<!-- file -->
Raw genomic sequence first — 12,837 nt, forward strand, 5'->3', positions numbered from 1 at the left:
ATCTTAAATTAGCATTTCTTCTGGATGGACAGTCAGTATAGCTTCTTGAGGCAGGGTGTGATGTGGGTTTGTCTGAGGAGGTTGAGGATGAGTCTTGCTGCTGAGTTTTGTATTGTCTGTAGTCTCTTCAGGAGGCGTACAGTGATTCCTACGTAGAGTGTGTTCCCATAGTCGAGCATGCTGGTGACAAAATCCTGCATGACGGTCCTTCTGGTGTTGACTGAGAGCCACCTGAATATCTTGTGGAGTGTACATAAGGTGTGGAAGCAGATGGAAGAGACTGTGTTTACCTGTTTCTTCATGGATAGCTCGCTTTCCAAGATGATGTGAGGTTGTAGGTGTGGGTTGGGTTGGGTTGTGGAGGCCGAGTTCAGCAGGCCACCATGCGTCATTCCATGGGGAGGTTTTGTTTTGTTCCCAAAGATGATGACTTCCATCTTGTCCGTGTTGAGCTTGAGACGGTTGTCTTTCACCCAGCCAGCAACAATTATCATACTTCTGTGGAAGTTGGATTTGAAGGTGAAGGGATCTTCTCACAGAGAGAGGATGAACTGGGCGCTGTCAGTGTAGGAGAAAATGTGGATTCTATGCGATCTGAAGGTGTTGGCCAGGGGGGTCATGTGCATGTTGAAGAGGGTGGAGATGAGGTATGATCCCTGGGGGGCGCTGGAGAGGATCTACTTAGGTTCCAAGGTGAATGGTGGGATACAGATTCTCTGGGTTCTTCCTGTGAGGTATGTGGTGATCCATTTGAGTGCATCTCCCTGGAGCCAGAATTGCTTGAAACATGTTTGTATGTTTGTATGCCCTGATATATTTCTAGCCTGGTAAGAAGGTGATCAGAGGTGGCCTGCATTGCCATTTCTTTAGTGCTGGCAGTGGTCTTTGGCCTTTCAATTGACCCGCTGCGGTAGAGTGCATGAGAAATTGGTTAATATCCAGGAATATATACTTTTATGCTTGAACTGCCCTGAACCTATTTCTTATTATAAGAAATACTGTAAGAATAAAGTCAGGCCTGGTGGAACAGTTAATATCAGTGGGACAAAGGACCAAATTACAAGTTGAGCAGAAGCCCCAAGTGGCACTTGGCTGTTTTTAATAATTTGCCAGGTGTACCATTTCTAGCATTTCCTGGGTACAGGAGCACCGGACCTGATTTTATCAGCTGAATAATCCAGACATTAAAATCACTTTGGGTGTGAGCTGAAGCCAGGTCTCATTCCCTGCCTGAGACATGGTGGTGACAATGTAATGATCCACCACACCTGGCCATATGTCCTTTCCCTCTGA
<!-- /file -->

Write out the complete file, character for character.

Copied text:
Raw genomic sequence first — 12,837 nt, forward strand, 5'->3', positions numbered from 1 at the left:
ATCTTAAATTAGCATTTCTTCTGGATGGACAGTCAGTATAGCTTCTTGAGGCAGGGTGTGATGTGGGTTTGTCTGAGGAGGTTGAGGATGAGTCTTGCTGCTGAGTTTTGTATTGTCTGTAGTCTCTTCAGGAGGCGTACAGTGATTCCTACGTAGAGTGTGTTCCCATAGTCGAGCATGCTGGTGACAAAATCCTGCATGACGGTCCTTCTGGTGTTGACTGAGAGCCACCTGAATATCTTGTGGAGTGTACATAAGGTGTGGAAGCAGATGGAAGAGACTGTGTTTACCTGTTTCTTCATGGATAGCTCGCTTTCCAAGATGATGTGAGGTTGTAGGTGTGGGTTGGGTTGGGTTGTGGAGGCCGAGTTCAGCAGGCCACCATGCGTCATTCCATGGGGAGGTTTTGTTTTGTTCCCAAAGATGATGACTTCCATCTTGTCCGTGTTGAGCTTGAGACGGTTGTCTTTCACCCAGCCAGCAACAATTATCATACTTCTGTGGAAGTTGGATTTGAAGGTGAAGGGATCTTCTCACAGAGAGAGGATGAACTGGGCGCTGTCAGTGTAGGAGAAAATGTGGATTCTATGCGATCTGAAGGTGTTGGCCAGGGGGGTCATGTGCATGTTGAAGAGGGTGGAGATGAGGTATGATCCCTGGGGGGCGCTGGAGAGGATCTACTTAGGTTCCAAGGTGAATGGTGGGATACAGATTCTCTGGGTTCTTCCTGTGAGGTATGTGGTGATCCATTTGAGTGCATCTCCCTGGAGCCAGAATTGCTTGAAACATGTTTGTATGTTTGTATGCCCTGATATATTTCTAGCCTGGTAAGAAGGTGATCAGAGGTGGCCTGCATTGCCATTTCTTTAGTGCTGGCAGTGGTCTTTGGCCTTTCAATTGACCCGCTGCGGTAGAGTGCATGAGAAATTGGTTAATATCCAGGAATATATACTTTTATGCTTGAACTGCCCTGAACCTATTTCTTATTATAAGAAATACTGTAAGAATAAAGTCAGGCCTGGTGGAACAGTTAATATCAGTGGGACAAAGGACCAAATTACAAGTTGAGCAGAAGCCCCAAGTGGCACTTGGCTGTTTTTAATAATTTGCCAGGTGTACCATTTCTAGCATTTCCTGGGTACAGGAGCACCGGACCTGATTTTATCAGCTGAATAATCCAGACATTAAAATCACTTTGGGTGTGAGCTGAAGCCAGGTCTCATTCCCTGCCTGAGACATGGTGGTGACAATGTAATGATCCACCACACCTGGCCATATGTCCTTTCCCTCTGA